Two children’s tables have been put together on a side forming a slightly long table.

    The village is also buzzing with talk of an earlier incident where a girl had claimed the Acting Principal molested her, but when the parents brought her to confront him and he questioned her, she denied it.

    Whether this incident is true or not, now that doctors have confirmed rape on the nine-year-old, the relevant authorities such as the police and courts need to take speedy action to bring the culprit to justice. The rape of a nine-year-old is not just a crime against the innocents of the world, but also a crime against humanity, for which the heavens cry for justice. Letting the alleged culprit who has been specifically mentioned by the victim, walk free - to intimidate, buy over or even harm the victim - even during the period of investigation, will only send the wrong message to others. Justice is what this little girl needs and justice is all she is asking for. 

    (Name of victim’s father has been changed to protect the family’s identity)

    Protector turns alleged perpetrator

    The suspect named in the rape complaint has been the Acting Principal of the school where the victim was studying, for about four years, said Kuliyapitya OIC Inspector Premaratne Adikari. He is married, but his wife is working in a garment factory abroad. He is also the father of a six-year-old girl who attends the same school as the victim, he added. The OIC told The Sunday Times that the girl, once released from hospital, would be sent to a rehabilitation centre on the order of court, until investigations and trial are over. The educational authorities in Bingiriya have been informed of the incident verbally. When contacted, Kuliyapitiya’s Zonal Director of Education B.M.H. Banneheke said though they had inquired from the police on hearing about the arrest of the Acting Principal, no official confirmation had been given to them. “I have asked the Divisional Director to go to the Bingiriya Police personally and check on the matter. We cannot do anything unless we have something in writing. Then we will carry out procedure, such as interdicting the suspect officer and conducting an inquiry immediately,” he explained.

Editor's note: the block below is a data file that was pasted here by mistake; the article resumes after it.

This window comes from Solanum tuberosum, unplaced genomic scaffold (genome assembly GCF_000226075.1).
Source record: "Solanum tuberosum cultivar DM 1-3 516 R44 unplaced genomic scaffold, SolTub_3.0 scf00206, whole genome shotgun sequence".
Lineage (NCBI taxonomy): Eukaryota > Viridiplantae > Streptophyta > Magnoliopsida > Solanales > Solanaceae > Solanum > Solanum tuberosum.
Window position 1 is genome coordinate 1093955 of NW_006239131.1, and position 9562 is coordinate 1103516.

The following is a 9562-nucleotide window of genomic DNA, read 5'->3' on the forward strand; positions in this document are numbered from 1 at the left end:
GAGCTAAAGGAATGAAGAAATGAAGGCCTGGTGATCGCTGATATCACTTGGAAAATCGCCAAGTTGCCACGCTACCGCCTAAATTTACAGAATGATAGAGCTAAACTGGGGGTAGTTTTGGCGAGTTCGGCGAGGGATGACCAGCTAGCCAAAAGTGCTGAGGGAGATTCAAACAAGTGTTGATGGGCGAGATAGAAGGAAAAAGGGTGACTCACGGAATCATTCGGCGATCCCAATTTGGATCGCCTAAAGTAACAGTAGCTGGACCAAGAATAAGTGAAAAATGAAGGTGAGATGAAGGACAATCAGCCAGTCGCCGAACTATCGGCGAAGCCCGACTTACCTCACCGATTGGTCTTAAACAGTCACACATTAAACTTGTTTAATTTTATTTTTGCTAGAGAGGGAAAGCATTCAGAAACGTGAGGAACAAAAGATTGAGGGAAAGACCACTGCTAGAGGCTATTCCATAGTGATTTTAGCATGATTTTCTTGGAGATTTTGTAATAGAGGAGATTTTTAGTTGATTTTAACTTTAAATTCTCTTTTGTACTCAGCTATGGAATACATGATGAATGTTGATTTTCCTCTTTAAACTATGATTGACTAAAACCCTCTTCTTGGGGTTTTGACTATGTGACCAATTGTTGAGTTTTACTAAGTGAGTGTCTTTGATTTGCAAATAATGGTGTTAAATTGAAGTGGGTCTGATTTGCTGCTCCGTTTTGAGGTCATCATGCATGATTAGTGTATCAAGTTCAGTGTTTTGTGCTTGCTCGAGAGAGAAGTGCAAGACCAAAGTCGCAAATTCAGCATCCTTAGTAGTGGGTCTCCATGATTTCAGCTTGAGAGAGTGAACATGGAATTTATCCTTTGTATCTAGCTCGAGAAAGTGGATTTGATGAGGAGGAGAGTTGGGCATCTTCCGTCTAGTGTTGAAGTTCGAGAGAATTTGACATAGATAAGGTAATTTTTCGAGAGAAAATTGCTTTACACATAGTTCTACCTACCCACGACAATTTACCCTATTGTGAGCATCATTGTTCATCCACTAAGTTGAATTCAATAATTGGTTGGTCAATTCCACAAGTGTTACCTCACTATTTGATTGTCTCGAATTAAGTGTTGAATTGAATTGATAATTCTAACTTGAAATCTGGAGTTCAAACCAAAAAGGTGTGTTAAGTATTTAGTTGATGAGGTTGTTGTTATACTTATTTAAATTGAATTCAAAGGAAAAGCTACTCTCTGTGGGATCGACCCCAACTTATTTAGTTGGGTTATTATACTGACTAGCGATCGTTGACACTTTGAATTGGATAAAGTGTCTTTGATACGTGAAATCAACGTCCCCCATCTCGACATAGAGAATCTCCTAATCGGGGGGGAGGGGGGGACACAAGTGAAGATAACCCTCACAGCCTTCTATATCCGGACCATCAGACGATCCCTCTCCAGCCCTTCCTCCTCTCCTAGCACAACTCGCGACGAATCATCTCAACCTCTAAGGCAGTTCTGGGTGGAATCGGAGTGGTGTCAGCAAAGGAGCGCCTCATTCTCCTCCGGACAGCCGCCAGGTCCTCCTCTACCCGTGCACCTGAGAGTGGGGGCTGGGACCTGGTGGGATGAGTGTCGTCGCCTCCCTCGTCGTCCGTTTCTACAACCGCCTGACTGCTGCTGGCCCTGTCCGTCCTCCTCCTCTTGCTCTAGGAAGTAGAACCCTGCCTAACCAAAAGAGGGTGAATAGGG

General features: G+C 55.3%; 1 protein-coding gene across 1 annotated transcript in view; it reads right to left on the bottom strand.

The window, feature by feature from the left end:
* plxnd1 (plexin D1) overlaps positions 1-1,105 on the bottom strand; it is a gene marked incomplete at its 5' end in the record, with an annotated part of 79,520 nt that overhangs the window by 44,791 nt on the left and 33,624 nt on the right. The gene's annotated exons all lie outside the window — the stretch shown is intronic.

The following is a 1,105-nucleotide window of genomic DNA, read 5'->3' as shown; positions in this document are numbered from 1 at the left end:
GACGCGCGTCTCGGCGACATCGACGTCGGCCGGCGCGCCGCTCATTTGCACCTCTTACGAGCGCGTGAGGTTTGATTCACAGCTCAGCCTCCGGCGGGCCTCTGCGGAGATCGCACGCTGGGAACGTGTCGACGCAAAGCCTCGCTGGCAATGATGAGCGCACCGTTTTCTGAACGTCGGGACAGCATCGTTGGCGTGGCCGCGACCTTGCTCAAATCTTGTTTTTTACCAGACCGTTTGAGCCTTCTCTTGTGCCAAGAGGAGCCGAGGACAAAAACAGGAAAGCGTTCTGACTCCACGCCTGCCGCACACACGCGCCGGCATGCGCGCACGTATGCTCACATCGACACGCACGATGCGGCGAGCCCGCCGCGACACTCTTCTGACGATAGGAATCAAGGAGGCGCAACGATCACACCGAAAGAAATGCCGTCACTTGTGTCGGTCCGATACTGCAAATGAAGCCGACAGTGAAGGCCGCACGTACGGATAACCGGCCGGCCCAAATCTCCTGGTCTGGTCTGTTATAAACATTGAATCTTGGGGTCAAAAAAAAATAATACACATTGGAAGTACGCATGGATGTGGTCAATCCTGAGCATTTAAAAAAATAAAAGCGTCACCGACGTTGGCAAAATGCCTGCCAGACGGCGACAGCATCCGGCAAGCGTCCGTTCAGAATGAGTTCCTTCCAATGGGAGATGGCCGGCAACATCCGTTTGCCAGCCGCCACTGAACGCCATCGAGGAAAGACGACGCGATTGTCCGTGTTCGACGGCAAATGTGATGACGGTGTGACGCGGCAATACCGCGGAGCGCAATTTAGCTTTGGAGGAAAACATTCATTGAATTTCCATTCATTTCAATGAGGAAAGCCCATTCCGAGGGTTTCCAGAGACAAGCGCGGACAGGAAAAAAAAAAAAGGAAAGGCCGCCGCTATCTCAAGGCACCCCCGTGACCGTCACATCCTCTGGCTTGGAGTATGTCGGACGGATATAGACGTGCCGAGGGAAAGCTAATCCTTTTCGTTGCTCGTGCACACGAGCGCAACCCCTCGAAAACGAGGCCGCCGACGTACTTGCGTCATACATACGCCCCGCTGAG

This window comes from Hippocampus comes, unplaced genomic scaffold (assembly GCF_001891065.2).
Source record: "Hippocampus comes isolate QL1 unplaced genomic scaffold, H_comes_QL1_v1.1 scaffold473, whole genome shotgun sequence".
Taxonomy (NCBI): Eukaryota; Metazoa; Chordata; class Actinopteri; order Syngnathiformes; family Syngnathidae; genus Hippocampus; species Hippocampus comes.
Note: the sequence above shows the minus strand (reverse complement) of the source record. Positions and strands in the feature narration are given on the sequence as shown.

New medico-legal forms

    “We are monitoring the Bingiriya incident,” said Prof. Harendra de Silva, chairman of the National Child Protection Authority (NCPA). According to him, the NCPA is also trying to introduce medico-legal examination forms specifically with regard to assault, abuse or rape of children. If they are introduced, the doctor examining a child who has been brought with such signs will have to fill one of the tear-off pieces of the form and the police the other. Both slips would have to be sent to the NCPA, so that it could follow through and see each and every case to its close. What happens at present is that the doctor fills up a form and sends it to the police, who then sends it to the Attorney General’s Department. Such reports are reviewed collectively annually, but it is difficult to see what happened to one particular case, he said. NCPA’s Law Enforcement Officer, retired SSP S. Thavalingam said he had faxed SSP Lionel Goonetilleke who is in charge of Kuliyapitiya seeking more information on the Bingiriya incident. “We will monitor the progress of the case.” 

    A tale of suffering

    Many young women in their early twenties were lying huddled together recovering from the after effects of dust poisoning.

    Niluka Priyadarshani (19) who was one of the 49 casualties brought to the National Hospital following the second episode of chemical reaction in the factory had also been a victim of the first episode.

    Niluka from Dambulla was suffering from coughing, fits and nausea when we met her at the hospital. “This is the second time that I have been hospitalised due to inhaling the dust in the factory. Last time I was in hospital for three days.”

    Coughing, nausea, itchy throats, tearing, headaches, and vomiting were some of the common symptoms seen in the victims. 

    Twenty-two-year-old Sriyani Malkanthi, was another victim. Lying on the floor in a weak condition, she complained of a burning sensation in her chest and found it difficult to speak. 

    Describing the events that led to her being warded, Sriyani said she had fainted overcome by the substance she had inhaled. 

    However, she said this was the first time she had experienced such a thing in her four years working period at this factory. 

    “We were only given two injections, one to fall asleep, the other to control our coughing,” Nandani Appuhamy (23), complained saying the medical attention was insufficient. 

    She said oxygen was given to those with breathing difficulties 

    However, National Hospital director Dr. Hector Weerasinghe said the patients were fit to be discharged the following day and would not suffer from any long term effects.